Imbolc, Saint Brigid’s & Groundhog Day

Brigids cross

The first days of February mark a seasonal turn towards Spring for earth-based, Celtic spiritual practices and the celebration day of February 1 & 2 are named Imbolc. In Irish tradition this is also known as Saint Brigid’s Day and is still practiced today. It is also a religious holiday in the Catholic religion known as ‘Candlemas’, and we celebrate it in mainstream culture here in America as we check to see if the groundhog ‘Punxsutawney Phil’ sees his shadow or not. This year he has, which means another six weeks of winter.

It marks the midpoint of the ‘winter season’, a time to assess the winter food storage, as we are now half-way to the next harvest season, particularly for staple foods such as grains, potatoes, nuts and apples. It is also the time to plan for the planting season ahead, as many of us are already doing as we pour over the 2018 seed catalogs, imagining and planning for the bounty of the summer ahead.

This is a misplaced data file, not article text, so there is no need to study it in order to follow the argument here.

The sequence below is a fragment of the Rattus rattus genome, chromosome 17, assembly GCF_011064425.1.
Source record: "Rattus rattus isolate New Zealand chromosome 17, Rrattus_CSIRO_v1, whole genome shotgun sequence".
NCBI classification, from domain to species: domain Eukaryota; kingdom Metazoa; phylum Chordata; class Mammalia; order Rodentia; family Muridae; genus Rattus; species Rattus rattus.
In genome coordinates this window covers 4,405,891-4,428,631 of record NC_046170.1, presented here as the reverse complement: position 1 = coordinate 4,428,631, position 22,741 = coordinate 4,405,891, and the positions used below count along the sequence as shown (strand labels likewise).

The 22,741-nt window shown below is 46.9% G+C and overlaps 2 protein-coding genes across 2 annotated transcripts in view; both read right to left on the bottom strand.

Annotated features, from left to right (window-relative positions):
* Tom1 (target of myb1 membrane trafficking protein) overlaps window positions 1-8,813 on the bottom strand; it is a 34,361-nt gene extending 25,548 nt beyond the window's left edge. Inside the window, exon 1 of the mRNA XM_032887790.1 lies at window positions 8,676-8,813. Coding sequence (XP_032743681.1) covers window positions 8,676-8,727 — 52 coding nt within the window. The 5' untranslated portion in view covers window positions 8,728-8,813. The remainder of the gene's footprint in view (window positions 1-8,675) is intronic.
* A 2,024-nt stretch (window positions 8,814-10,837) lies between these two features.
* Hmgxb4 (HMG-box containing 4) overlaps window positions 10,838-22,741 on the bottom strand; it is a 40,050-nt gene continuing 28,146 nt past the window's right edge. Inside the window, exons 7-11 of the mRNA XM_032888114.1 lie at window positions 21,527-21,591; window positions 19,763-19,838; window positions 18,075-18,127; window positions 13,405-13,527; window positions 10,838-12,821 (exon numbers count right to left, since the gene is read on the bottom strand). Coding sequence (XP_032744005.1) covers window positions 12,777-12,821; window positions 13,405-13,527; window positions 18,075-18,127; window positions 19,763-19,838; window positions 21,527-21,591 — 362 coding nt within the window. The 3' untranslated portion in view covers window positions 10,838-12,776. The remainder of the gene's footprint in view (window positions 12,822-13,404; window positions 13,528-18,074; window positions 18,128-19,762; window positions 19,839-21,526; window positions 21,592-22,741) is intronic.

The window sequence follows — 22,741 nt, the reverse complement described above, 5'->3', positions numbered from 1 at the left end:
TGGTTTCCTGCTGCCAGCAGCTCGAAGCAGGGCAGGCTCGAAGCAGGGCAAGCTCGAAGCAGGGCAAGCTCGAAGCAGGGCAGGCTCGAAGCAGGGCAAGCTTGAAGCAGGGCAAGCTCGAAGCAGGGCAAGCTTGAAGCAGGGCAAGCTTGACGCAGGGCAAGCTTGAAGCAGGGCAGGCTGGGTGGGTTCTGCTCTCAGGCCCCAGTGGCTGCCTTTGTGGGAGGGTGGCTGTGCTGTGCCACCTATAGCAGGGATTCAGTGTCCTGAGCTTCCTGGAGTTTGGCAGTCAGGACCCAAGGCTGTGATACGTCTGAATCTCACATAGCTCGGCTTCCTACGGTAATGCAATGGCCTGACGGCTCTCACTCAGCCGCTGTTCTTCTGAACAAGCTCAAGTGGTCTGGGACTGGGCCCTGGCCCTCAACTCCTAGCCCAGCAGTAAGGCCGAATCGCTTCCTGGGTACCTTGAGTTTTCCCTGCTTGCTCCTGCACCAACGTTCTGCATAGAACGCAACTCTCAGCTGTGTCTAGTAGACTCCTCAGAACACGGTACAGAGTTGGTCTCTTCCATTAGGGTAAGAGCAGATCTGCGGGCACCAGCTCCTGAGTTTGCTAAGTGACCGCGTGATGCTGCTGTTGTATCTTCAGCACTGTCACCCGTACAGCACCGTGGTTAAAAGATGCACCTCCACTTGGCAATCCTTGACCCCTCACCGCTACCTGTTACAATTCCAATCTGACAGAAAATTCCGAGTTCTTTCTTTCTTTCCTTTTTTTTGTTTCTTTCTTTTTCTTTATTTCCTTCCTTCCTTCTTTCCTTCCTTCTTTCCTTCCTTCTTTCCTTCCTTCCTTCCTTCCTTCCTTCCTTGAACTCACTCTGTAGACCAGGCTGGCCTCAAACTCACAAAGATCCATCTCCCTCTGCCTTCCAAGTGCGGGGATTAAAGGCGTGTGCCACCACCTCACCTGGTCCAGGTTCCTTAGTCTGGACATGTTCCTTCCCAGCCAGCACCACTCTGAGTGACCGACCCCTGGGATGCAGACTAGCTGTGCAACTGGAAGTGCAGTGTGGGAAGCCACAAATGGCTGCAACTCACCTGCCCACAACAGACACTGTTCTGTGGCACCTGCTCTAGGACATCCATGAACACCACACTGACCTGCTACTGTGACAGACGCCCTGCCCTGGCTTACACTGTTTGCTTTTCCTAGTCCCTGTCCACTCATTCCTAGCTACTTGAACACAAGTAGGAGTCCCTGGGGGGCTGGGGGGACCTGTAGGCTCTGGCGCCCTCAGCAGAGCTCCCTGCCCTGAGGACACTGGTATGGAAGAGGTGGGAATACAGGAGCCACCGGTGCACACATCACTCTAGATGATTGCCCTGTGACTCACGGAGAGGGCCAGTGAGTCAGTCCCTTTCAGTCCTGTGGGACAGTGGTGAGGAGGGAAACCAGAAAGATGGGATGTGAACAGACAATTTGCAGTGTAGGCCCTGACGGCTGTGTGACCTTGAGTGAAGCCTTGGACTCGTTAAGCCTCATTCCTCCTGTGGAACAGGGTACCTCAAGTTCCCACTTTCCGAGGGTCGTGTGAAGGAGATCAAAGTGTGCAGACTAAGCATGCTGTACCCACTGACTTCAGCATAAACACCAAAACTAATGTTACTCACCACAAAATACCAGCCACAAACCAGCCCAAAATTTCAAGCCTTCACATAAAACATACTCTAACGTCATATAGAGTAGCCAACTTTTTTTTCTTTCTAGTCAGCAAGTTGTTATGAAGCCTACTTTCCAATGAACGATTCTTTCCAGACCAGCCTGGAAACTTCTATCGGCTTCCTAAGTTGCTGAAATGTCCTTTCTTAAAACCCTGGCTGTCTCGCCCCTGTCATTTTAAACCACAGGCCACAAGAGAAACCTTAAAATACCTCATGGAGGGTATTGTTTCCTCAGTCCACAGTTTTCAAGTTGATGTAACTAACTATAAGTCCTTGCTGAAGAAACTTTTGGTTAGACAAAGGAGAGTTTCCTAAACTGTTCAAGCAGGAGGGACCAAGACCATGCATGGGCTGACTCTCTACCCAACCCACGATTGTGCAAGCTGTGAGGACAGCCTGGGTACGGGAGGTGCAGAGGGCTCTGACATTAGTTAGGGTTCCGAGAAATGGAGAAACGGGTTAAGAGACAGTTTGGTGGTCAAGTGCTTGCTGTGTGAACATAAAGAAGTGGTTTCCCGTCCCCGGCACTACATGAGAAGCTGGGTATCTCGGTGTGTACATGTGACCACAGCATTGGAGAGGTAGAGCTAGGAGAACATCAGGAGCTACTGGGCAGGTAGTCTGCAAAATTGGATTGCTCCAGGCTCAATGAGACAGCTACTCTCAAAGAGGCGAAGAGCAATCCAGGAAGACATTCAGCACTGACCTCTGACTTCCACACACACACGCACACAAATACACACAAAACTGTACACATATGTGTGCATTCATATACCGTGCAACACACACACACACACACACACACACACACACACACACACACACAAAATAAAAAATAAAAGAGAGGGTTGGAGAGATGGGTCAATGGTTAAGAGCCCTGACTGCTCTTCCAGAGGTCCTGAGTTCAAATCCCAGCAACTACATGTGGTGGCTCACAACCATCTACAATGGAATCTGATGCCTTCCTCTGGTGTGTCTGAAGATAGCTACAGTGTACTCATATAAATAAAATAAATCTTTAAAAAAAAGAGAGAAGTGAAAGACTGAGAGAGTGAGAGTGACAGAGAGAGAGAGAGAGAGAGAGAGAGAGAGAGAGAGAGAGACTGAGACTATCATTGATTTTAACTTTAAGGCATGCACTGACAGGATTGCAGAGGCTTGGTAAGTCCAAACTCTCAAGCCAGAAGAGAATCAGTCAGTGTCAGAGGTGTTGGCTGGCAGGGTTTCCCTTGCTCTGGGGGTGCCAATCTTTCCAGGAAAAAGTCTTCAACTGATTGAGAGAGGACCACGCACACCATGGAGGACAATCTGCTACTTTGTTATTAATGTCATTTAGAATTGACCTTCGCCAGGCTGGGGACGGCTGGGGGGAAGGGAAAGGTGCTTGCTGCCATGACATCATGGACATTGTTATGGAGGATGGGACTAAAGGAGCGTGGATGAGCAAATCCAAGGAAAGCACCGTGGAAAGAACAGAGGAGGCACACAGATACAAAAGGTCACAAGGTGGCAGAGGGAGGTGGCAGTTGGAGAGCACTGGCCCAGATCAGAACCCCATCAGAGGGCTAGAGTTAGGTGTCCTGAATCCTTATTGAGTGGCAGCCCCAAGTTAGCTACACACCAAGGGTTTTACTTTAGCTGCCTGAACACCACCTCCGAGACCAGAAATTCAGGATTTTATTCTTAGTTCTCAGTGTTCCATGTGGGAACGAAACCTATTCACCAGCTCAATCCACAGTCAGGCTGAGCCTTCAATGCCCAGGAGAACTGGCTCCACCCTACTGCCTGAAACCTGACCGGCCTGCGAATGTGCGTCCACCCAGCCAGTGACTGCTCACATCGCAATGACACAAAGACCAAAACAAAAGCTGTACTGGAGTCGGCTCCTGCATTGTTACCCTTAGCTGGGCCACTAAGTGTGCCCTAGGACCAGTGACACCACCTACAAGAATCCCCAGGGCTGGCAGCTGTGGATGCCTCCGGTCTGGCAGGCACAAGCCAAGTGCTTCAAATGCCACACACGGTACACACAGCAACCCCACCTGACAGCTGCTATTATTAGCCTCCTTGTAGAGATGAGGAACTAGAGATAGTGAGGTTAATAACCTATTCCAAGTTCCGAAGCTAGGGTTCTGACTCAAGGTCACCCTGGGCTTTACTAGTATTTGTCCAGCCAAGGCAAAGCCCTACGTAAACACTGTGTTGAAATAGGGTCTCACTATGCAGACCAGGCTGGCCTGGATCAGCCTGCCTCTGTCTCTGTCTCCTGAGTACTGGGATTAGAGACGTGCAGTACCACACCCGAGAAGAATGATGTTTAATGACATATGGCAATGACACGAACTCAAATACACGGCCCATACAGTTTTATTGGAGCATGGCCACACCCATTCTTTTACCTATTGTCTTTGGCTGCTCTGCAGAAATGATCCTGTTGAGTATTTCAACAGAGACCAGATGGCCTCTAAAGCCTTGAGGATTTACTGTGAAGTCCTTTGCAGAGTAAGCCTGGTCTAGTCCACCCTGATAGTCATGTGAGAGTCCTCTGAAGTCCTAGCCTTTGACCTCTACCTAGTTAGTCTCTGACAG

To celebrate Imbolc we can make and light a beeswax candle, make or hang a Brigid’s Cross, go through our pantries and freezers to make best use of our summer and fall bounty, plant spring flowers or light a bonfire to mark the turning.

Here in the Pacific Northwest this is the time that nettle sprouts begin to push through the autumn leaves and emerge fresh and full of vitality, the Pacific chorus frog begins its song, hazelnut unfolds its tiny little bright pink flower and drops down it’s golden pollen laden catkin, swamp lantern unfolds in wet marshes, and Oso berry announces spring is here, beckoning back the courageous hummingbirds who arrive home from their winter journeys south.

I hope you all enjoy the unfolding of spring in the coming weeks and months, it is such a joy to behold each year…

To read more see my blog

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Photo by Chrissy Valluzzi

To learn more about Heidi Bohan and her work: http://www.heidibohan.com

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